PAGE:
People gathered at a vigil for Mario Woods on December 3, 2015
Dozens of people gathered at a candlelit vigil on Thursday night in San Francisco, at the spot where 26-year-old Mario Woods was killed by police the day before. Woods, who is black, died in a hail of bullets fired by San Francisco Police Department officers on Wednesday afternoon in the city's Bayview district. Police identified him as the suspect in an attack whose victim was apparently stabbed in the shoulder but is expected to survive. Police officials said Woods was wielding a kitchen knife that he refused to relinquish even as officers ordered him to drop it, fired bean bag pellets, and pepper-sprayed him.
The moments leading up to the shooting were captured on several widely circulated videosrecorded on cellphones. In one, Woods can be seen standing with his back against a wall, surrounded by police whose guns are drawn. When Woods begins to walk away, an officer steps in his path, and within seconds a series of shots rings out. SFPD Chief Greg Suhr told reporters that a total of five officers opened fire. (Warning: graphic images)
Woods died at the scene. A resident who lives next to the site of the shooting told Mother Jones that he counted at least 36 shell casings on the sidewalk after the violence was over. Another angle also captured the shooting (graphic).
SF Weeklyreported that Woods had been a gang member in 2009 and had previously served prison and jail time for possession of a firearm by a felon. Woods' mother, Gwendolyn, told ABC7 News that her son had suffered from mental health issues but was getting through them. "He just needed some help," she said. "He fought past them." She told interviewers that her son had "gotten his uniform" for his new job with the United Parcel Servicethat he was slated to begin the day after he died.
The San Francisco police departmenthas had a troubled history of police aggression and racism toward minority communities. In February, four San Francisco police officers were cleared in the shooting death of Alex Nieto, a 28-year-old Hispanic man who was shot 10 to 15 times by police in March 2014. Police officers mistook a Taser for a gun. In March, a series of racist and homophobic text messages sent among a group of officers in 2011 and 2012 emerged as part of a federal case against a former San Francisco police sergeant convicted of corruption charges, according to the San Francisco Chronicle. The department tried to fire eight officers and suspend several others involved, but the disciplinary process is ongoing. In August, a video of more than a dozen San Francisco police officers surrounding and tackling a disabled homeless man went viral, spurring outrage.
Neighborhood residents where Woods was shot questioned the level of force used to subdue him.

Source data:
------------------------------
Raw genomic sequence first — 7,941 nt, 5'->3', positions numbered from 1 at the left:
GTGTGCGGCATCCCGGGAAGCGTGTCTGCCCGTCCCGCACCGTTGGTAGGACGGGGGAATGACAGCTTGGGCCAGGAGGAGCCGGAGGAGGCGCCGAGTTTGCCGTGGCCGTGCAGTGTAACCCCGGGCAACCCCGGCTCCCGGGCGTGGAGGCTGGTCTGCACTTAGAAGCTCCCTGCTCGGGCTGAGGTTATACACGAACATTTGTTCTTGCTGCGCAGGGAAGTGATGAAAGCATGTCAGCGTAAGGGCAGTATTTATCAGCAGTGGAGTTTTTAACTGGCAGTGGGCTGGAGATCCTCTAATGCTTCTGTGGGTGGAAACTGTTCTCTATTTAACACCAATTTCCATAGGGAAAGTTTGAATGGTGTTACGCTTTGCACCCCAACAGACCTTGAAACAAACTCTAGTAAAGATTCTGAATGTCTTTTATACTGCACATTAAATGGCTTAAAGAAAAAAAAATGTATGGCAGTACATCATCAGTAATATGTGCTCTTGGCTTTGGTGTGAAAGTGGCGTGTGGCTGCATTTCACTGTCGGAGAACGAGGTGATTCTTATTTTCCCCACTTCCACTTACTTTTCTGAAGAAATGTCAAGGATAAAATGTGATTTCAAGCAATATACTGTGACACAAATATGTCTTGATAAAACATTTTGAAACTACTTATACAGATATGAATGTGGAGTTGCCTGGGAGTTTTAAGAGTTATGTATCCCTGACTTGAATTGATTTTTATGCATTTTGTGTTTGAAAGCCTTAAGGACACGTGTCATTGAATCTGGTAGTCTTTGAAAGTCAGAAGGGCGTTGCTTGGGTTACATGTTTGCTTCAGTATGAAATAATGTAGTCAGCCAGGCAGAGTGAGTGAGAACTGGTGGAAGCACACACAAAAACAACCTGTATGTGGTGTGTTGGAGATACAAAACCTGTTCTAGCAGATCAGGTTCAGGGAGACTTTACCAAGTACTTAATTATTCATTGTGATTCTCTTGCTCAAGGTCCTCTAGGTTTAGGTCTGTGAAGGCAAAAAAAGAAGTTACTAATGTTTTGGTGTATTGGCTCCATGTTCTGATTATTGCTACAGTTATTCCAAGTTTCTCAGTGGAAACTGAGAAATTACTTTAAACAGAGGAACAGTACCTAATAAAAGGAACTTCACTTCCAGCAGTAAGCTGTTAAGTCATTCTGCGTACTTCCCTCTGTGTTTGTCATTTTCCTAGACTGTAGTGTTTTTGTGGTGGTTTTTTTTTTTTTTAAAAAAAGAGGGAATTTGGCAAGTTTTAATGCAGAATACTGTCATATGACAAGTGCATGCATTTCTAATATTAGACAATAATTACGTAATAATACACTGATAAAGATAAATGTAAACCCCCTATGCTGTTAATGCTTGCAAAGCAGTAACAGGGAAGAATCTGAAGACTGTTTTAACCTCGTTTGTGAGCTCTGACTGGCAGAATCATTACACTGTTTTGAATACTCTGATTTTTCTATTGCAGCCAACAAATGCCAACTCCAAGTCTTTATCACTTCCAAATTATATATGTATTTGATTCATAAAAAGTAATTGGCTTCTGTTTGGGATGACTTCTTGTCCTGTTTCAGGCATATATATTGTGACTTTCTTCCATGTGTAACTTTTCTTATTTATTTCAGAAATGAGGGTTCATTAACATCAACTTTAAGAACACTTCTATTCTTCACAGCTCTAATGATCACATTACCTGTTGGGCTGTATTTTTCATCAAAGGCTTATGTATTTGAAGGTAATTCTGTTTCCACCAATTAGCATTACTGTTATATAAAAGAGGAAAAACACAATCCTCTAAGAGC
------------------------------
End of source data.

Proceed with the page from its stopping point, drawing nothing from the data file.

"They had six officers against this one little guy," area resident Cedric Smith told the San Francisco Chronicle. "They could have used batons. They could have backed off. They didn't need to shoot him." And Chemika Hollis, another resident, wondered why police officers shot him so many times. "How can you feel a threat when you have 10 cops around you?" she said.
Thursday's vigil was set up on the spot where Woods was gunned down, with pictures of him, candles, and a sign posted to the wall reading, "Black Lives Matter." A few blocks away from the vigil, dozens more gathered at a community meeting in the St. Paul of the Shipwreck Catholic church, while others held apeaceful protest outside.
San Francisco Police Chief Greg Suhr has said the officers were justified in shooting Woods, and he promised a thorough investigation.
"It's a tragic loss anytime somebody dies. We never want to do that," he told reporters after the shooting. "But this is all they could do. I really don't know how much more you can make it plain to a wanted felon that he should drop the knife."
One of the "villas" reportedly rented in Afghanistan by a DoD business development unit
A Department of Defense economic development unit in Afghanistan is coming under fire from government watchdogs, who question what they consider to be excessive costs for housing and accommodations in Afghanistan for contractors who were there to create businesses in the shattered economy. The organization spent nearly $150 million on rented villas and private security for its employees and guests, when the same services and security could have been provided by the US government for a fraction of the cost.
On Thursday, John Sopko, the Special Inspector General for Afghanistan Reconstruction (SIGAR)—an office tasked with evaluating spending and performance of Afghanistan reconstruction projects—wrote to Secretary of Defense Ashton Carter, requesting an explanation for the decisions made by the DoD's Task Force for Business and Stability Operations (TFBSO). The TFBSO was created in 2006 to spur economic development and investment in Iraq, and itexpanded its operations to Afghanistan in 2009. The DoD closed the TFBSO in March 2015, "as part of broader Afghanistan draw-down plans," according to Army Lt. Colonel Joe Sowers, a DoD spokesman.